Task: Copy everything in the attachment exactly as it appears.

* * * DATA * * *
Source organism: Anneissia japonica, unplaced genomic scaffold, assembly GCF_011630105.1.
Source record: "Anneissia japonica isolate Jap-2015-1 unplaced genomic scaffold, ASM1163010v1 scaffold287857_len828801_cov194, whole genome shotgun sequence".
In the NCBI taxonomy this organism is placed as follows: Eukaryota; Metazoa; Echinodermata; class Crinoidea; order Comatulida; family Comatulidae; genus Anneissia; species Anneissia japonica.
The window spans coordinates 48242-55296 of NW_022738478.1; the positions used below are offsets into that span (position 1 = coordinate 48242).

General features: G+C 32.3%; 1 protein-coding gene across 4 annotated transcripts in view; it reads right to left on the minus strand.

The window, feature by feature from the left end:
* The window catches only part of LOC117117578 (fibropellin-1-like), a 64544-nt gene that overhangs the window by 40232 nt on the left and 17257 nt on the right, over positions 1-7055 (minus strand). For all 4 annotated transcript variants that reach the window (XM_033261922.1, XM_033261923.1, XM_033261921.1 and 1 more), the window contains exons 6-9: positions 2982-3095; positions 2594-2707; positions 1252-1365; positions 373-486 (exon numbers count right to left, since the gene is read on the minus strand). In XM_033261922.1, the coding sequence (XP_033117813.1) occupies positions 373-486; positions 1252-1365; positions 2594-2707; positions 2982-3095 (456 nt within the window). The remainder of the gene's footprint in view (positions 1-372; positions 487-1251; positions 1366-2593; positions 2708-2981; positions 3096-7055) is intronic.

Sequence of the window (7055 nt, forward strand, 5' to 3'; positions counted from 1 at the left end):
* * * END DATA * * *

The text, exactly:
Source organism: Anneissia japonica, unplaced genomic scaffold, assembly GCF_011630105.1.
Source record: "Anneissia japonica isolate Jap-2015-1 unplaced genomic scaffold, ASM1163010v1 scaffold287857_len828801_cov194, whole genome shotgun sequence".
In the NCBI taxonomy this organism is placed as follows: Eukaryota; Metazoa; Echinodermata; class Crinoidea; order Comatulida; family Comatulidae; genus Anneissia; species Anneissia japonica.
The window spans coordinates 48242-55296 of NW_022738478.1; the positions used below are offsets into that span (position 1 = coordinate 48242).

General features: G+C 32.3%; 1 protein-coding gene across 4 annotated transcripts in view; it reads right to left on the minus strand.

The window, feature by feature from the left end:
* The window catches only part of LOC117117578 (fibropellin-1-like), a 64544-nt gene that overhangs the window by 40232 nt on the left and 17257 nt on the right, over positions 1-7055 (minus strand). For all 4 annotated transcript variants that reach the window (XM_033261922.1, XM_033261923.1, XM_033261921.1 and 1 more), the window contains exons 6-9: positions 2982-3095; positions 2594-2707; positions 1252-1365; positions 373-486 (exon numbers count right to left, since the gene is read on the minus strand). In XM_033261922.1, the coding sequence (XP_033117813.1) occupies positions 373-486; positions 1252-1365; positions 2594-2707; positions 2982-3095 (456 nt within the window). The remainder of the gene's footprint in view (positions 1-372; positions 487-1251; positions 1366-2593; positions 2708-2981; positions 3096-7055) is intronic.

Sequence of the window (7055 nt, forward strand, 5' to 3'; positions counted from 1 at the left end):